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Thursday, November 24th is Thanksgiving here in the United States. Originally a commemoration of the First Thanksgiving (a 17th-century feast between the Pilgrims and the Native Americans), it is now one of the major holidays and, for many of us, the official start of the Christmas season. There was no Black Friday or Cyber Monday during the 19th century. Instead, the Thanksgiving holidays were a time for family to gather together from near and far and share a holiday meal. This usually involved the women of the family cooking a Thanksgiving dinner with roast turkey and all the fixings. Amongst these fixings was one of the most traditional Thanksgiving desserts: pumpkin pie.

Naturally, a British lady like Mrs. Beeton did not include a recipe for pumpkin pie in her famous Book of Household Management. Here in America, however, we had plenty of cookery guides which offered up their version of the holiday classic. Below is an 1843 recipe for pumpkin pie from Mrs. Ellis’s Housekeeping Made Easy. You will note that, unlike Mrs. Beeton, this recipe does not start with the measurements and the suggested cooking times. Nevertheless, if you would like to add some authentic 19th century cooking to your Thanksgiving feast, I encourage you to give it a try.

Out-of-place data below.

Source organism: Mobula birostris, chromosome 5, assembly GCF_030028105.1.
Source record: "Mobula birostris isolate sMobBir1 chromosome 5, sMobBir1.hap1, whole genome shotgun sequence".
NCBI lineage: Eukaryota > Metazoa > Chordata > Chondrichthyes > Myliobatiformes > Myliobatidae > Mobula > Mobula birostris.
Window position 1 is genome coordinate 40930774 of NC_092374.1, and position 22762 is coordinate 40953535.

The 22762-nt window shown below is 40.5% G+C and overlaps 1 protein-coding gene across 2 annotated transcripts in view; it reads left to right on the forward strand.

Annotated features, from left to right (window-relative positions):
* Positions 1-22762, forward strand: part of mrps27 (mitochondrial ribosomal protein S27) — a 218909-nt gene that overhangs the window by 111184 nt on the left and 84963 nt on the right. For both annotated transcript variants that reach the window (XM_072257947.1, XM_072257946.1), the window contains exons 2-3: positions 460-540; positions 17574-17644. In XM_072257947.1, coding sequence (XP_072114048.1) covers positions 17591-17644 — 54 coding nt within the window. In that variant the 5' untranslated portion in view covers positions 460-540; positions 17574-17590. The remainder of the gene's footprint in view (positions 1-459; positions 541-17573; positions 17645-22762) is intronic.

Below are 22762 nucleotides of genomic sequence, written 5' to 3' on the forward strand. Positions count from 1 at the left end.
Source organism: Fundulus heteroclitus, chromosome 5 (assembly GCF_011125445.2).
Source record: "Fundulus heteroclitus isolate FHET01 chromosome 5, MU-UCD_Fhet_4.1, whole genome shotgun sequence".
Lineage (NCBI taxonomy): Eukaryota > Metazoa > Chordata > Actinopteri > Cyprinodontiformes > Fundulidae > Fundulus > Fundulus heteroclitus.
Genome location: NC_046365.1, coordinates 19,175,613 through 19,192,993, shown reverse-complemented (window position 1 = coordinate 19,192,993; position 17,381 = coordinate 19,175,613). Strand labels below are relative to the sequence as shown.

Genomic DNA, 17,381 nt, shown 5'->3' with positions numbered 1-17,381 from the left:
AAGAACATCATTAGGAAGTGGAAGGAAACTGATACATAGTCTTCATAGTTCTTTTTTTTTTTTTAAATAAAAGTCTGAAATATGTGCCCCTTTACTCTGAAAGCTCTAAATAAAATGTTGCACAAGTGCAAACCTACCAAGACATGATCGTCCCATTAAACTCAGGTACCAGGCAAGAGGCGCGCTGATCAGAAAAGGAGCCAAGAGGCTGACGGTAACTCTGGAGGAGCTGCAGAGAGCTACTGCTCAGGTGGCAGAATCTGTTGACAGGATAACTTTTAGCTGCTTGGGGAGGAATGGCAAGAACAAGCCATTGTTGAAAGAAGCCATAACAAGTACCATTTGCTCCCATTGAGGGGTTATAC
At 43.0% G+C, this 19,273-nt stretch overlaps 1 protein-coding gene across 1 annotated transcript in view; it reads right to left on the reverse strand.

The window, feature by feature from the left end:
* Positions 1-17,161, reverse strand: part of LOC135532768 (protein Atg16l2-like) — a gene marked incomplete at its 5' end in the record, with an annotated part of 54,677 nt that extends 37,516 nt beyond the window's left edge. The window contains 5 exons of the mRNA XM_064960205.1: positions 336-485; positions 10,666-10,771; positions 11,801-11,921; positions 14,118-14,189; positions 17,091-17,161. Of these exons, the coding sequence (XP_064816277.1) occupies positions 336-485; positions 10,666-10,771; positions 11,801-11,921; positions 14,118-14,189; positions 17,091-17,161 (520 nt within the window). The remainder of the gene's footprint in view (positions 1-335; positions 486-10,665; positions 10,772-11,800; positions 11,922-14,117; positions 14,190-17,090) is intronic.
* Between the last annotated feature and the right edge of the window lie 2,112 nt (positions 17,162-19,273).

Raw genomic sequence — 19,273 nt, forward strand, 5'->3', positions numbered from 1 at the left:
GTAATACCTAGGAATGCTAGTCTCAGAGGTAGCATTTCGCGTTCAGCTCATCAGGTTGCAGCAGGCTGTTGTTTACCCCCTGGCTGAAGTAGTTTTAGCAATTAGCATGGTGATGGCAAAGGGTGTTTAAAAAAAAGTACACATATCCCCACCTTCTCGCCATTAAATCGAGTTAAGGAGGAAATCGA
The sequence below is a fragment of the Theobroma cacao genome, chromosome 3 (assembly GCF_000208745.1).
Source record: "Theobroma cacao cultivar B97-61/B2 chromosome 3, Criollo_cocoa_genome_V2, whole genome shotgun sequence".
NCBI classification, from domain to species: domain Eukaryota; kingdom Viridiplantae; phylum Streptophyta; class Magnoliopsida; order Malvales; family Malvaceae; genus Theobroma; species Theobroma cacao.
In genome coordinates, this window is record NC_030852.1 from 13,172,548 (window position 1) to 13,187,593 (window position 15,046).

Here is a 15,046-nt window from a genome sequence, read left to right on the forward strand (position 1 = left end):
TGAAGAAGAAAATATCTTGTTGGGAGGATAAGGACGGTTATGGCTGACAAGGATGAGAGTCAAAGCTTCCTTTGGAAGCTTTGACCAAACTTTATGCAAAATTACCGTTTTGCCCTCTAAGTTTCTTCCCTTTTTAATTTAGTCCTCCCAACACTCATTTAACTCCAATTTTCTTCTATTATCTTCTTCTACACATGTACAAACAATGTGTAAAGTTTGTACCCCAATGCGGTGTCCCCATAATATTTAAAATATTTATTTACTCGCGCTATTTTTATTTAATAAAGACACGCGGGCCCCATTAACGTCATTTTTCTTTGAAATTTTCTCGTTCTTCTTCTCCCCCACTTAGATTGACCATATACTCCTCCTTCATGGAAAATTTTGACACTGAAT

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This post originally appeared on MimiMatthews.com and has been reprinted with permission.

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Mimi Matthews is the author of The Pug Who Bit Napoleon: Animal Tales of the 18th and 19th Centuries (coming November 2017 from Pen and Sword Books UK). Her articles on nineteenth-century history have been published on various academic and history sites, including the Victorian Web and the Journal of Victorian Culture. When not writing historical non-fiction, Mimi authors exquisitely proper historical romance novels. Her Beauty and the Beast-inspired Victorian romance The Lost Letter will be released in September 2017 and can be pre-ordered at Amazon and Barnes and Noble. To learn more, please visit www. MimiMatthews.com.

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